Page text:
and institutions such as the family. He began. 2008. Robert D. and the Politics of the Military. 40th ed. However. The Sociological Imagination. The remaining chapters are examinations of current areas of research in the discipline. Oxford University Press. sociological research focused on the organization of complex. Simon & Schuster. such as race or ethnicity. problematic situation. sociologists study a broad range of topics. For instance. as Marx did. The next two chapters in this book will introduce the reader to more extensive discussions of the methods and theory employed in sociology. industrial societies and their influence on individuals. some sociologists study micro-processes such as interpersonal interactions and the socialization of individuals. In the past.were Sigmund Freud in Austria and William James in the United States. ↑ Putnam. have realized the Western emphasis of the discipline. Today. many sociology departments around the world are now encouraging multi-cultural research. some sociologists research macro-structures that organize society. Princeton University Press. taking cues from anthropologists. isolation of data or subject matter 3. social class. References 1. Bowling Alone: The Collapse and Revival of American Community. 1945-1975. Far from replacing the other sciences. sociology has taken its place as a particular perspective for investigating human social life. which is tested empirically With the rise of the idea of quantitative measurement in the physical sciences (see. where the typical response is inadequate 2. in an attempt to weld Hegelian idealism and logic to experimental science. Freud's theory of the functioning of the mind and James' work on experimental psychology had an enormous impact on those who followed. the stage was set for the division of the study of humanity into the humanities and the social sciences. It should also be noted that recent sociologists. American Scientists. . reflective. 2000. that was not to be the future of sociology. for example in his Psychology of 1887. 2001. One of the most persuasive advocates for the view of scientific treatment of philosophy is John Dewey (1859-1952). C. for example Lord Rutherford's famous maxim that any knowledge that one cannot measure numerically "is a poor sort of knowledge"). Sociology Today Although sociology emerged from Comte's vision of a discipline that would subsume all other areas of scientific inquiry. ↑ a b Mills. Kelly. 3. ↑ Moore. including deviance. In response. gender roles. crime. 1st ed. and divorce. Disrupting Science: Social Movements. Additionally. Other sociologists study social processes that represent the breakdown of macro-structures. Wright. it is when he abandoned Hegelian constructs and joined the movement in America called Pragmatism that he began to formulate his basic doctrine on the three phases of the process of inquiry: 1. 2.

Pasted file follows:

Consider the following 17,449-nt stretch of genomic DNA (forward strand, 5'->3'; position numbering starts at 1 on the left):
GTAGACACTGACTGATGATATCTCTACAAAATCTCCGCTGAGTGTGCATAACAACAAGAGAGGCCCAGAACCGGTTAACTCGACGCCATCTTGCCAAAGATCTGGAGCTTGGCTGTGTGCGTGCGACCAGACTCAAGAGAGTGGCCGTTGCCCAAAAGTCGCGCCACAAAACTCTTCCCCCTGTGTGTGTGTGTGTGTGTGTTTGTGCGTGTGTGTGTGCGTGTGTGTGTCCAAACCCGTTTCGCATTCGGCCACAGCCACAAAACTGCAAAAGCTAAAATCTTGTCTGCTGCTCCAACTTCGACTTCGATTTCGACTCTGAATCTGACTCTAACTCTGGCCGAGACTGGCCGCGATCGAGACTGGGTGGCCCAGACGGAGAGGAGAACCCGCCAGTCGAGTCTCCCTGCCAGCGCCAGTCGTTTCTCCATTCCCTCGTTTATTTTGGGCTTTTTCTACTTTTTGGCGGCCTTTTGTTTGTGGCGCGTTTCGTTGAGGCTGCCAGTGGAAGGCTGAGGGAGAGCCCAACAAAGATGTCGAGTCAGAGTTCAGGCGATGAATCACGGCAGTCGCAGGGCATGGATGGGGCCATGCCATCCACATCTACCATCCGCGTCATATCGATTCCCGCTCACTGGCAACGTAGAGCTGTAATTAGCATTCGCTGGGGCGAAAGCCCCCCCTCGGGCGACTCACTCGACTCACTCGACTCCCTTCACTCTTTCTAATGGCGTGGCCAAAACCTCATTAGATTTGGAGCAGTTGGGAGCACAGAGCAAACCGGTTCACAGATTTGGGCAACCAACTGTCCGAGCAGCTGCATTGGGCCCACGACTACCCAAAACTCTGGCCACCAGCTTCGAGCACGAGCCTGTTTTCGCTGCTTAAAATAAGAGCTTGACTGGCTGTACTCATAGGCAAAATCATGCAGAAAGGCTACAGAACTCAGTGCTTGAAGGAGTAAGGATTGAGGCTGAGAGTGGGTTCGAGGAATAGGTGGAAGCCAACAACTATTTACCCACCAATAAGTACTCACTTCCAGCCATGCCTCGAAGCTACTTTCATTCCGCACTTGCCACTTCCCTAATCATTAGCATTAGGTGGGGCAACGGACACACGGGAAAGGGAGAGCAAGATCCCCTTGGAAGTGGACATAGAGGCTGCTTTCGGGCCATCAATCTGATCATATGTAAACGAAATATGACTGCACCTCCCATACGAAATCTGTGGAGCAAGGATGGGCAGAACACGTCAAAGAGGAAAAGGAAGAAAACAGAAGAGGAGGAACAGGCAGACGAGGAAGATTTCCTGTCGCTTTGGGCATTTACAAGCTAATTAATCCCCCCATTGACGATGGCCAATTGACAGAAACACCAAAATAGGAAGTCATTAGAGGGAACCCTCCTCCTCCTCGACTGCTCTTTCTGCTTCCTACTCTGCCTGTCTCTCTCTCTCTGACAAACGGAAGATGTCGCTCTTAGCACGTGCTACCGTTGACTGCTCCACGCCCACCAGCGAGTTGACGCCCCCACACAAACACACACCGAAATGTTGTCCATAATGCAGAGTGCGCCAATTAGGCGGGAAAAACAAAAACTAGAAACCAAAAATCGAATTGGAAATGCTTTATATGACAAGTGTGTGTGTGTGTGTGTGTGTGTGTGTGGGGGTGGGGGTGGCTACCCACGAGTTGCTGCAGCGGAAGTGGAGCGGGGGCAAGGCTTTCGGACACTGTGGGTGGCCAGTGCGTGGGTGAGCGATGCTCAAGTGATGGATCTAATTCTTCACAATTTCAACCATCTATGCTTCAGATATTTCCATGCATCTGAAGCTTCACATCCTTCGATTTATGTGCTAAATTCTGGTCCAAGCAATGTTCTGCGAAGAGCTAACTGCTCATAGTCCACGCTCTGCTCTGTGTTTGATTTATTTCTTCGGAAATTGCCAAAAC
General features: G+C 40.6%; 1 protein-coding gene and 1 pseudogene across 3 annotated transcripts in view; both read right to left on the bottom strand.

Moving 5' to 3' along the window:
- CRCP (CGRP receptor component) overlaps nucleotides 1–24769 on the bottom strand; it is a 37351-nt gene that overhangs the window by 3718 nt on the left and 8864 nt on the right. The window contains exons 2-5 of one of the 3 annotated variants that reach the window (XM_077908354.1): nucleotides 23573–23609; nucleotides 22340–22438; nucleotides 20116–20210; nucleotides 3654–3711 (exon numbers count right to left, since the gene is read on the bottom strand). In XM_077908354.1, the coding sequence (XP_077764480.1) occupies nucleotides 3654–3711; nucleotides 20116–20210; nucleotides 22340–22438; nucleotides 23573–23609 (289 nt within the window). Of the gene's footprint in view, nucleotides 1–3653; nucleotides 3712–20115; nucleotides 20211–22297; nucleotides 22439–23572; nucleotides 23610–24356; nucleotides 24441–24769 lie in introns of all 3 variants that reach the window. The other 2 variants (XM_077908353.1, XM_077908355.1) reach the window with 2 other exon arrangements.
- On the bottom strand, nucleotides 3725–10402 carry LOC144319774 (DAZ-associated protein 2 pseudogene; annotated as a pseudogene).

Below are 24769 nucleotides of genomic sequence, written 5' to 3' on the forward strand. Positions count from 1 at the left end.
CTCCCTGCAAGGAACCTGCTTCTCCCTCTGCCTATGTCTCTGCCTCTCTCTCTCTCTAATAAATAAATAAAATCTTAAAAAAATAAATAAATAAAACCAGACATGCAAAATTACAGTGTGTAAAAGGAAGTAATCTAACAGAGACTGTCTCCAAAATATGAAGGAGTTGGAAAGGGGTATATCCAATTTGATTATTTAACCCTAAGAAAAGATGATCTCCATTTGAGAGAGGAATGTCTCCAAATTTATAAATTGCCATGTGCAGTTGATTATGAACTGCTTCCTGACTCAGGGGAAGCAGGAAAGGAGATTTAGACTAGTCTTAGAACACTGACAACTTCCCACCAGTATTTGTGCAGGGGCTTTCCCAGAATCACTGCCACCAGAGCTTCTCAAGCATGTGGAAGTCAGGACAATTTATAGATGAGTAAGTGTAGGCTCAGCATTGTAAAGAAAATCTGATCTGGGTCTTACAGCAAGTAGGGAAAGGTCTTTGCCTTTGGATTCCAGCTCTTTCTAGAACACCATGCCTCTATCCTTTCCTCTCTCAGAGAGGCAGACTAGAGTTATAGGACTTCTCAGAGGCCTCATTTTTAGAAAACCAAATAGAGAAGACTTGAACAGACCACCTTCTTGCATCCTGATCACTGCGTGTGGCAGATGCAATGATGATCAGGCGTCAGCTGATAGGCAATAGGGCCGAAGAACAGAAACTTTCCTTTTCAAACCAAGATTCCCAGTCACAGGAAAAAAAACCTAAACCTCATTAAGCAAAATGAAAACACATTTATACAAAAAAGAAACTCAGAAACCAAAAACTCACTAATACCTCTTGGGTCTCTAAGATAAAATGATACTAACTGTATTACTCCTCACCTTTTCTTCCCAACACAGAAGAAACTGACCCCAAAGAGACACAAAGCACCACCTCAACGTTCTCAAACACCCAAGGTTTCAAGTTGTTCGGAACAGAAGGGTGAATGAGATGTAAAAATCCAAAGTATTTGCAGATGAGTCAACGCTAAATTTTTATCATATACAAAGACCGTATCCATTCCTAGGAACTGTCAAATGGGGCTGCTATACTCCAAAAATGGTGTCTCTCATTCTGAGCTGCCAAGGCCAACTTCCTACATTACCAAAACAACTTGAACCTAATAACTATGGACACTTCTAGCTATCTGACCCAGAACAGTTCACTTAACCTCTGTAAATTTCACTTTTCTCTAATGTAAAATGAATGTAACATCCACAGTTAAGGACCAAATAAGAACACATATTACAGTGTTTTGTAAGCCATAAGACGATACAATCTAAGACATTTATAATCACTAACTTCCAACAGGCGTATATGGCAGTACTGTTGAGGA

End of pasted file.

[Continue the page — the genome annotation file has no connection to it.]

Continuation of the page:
External links • American Sociological Association • Analysing and Overcoming the Sociological Fragmentation in Europe: European Virtual Library of Sociology • A Century of Sociology at University of Kansas. “Producing Institutional Selves: Rhetorically Constructing the Dignity of Sexually Marginalized Catholics. Collecting and Interpreting Qualitative Materials.↑ Denzin. 2001. 1st ed.USA. 1997. 12.. and Yvonna S. 2005. Donileen R.com/articles/2008/05/07/healthscience/06tier.” Social Psychology Quarterly 64:347-362. 10. 1978. Free Press. 8.” Gender & Society 22:172-193.. ISBN 0385065299 7. Sage Publications. Lincoln.php (Accessed August 17. 4. May 7 http://www. Cavendish. ↑ Dilthey. Peter L. Invitation to Sociology: A Humanistic Perspective. Descriptive Psychology and Historical Understanding. 2002. John. and Jennifer Glass. The Theory Of Social And Economic Organization. Basic Books. W. Inc. John E.↑ Loseke. 11. 9. 1963. by Alan Sica (Adobe Acrobat PDF file) • International Sociological Association • The Sociolog. Anchor. and James C. Comprehensive Guide to Sociology • Social Science Virtual Library . Religion Explained. Nicole H. Max. With Insurance. Third Edition... ↑ Weber. Pascal. ↑ Tierney. ↑ Berger. 1st ed. 6.” The International Herald Tribune. “Appeasing the Gods. 2007.” Electronic Journal of Sociology. 2008. ↑ Boyer. Springer. Norman K. ↑ Glass. 2008. 5. “Visceral Verstehen. W. “The Impact of Religious Conservativism on Men's Work and Family Involvement.iht. 2008).↑ Civettini.